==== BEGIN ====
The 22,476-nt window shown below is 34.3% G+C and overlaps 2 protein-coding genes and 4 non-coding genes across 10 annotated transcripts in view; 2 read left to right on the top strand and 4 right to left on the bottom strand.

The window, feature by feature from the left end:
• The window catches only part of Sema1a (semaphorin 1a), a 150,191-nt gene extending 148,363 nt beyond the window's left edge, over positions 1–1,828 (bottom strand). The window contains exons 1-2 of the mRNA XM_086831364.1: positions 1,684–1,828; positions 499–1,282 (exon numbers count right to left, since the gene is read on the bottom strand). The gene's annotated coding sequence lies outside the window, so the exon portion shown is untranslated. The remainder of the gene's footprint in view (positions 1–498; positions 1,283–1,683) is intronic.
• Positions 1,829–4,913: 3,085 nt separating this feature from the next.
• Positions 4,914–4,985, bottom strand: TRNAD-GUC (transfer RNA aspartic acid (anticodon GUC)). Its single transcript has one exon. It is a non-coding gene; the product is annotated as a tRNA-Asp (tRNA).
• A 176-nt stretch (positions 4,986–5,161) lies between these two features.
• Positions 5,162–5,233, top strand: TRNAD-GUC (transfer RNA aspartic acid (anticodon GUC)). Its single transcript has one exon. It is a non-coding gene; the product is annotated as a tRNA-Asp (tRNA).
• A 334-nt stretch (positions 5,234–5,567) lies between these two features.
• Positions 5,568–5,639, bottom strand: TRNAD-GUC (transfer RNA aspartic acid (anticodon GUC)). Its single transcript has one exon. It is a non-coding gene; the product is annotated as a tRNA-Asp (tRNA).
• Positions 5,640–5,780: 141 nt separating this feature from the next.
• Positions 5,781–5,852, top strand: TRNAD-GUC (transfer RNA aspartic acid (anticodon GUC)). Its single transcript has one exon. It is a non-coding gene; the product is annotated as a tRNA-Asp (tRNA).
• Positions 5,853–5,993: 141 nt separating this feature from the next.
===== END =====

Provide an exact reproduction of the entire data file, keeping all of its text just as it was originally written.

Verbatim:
The 22,476-nt window shown below is 34.3% G+C and overlaps 2 protein-coding genes and 4 non-coding genes across 10 annotated transcripts in view; 2 read left to right on the top strand and 4 right to left on the bottom strand.

The window, feature by feature from the left end:
• The window catches only part of Sema1a (semaphorin 1a), a 150,191-nt gene extending 148,363 nt beyond the window's left edge, over positions 1–1,828 (bottom strand). The window contains exons 1-2 of the mRNA XM_086831364.1: positions 1,684–1,828; positions 499–1,282 (exon numbers count right to left, since the gene is read on the bottom strand). The gene's annotated coding sequence lies outside the window, so the exon portion shown is untranslated. The remainder of the gene's footprint in view (positions 1–498; positions 1,283–1,683) is intronic.
• Positions 1,829–4,913: 3,085 nt separating this feature from the next.
• Positions 4,914–4,985, bottom strand: TRNAD-GUC (transfer RNA aspartic acid (anticodon GUC)). Its single transcript has one exon. It is a non-coding gene; the product is annotated as a tRNA-Asp (tRNA).
• A 176-nt stretch (positions 4,986–5,161) lies between these two features.
• Positions 5,162–5,233, top strand: TRNAD-GUC (transfer RNA aspartic acid (anticodon GUC)). Its single transcript has one exon. It is a non-coding gene; the product is annotated as a tRNA-Asp (tRNA).
• A 334-nt stretch (positions 5,234–5,567) lies between these two features.
• Positions 5,568–5,639, bottom strand: TRNAD-GUC (transfer RNA aspartic acid (anticodon GUC)). Its single transcript has one exon. It is a non-coding gene; the product is annotated as a tRNA-Asp (tRNA).
• Positions 5,640–5,780: 141 nt separating this feature from the next.
• Positions 5,781–5,852, top strand: TRNAD-GUC (transfer RNA aspartic acid (anticodon GUC)). Its single transcript has one exon. It is a non-coding gene; the product is annotated as a tRNA-Asp (tRNA).
• Positions 5,853–5,993: 141 nt separating this feature from the next.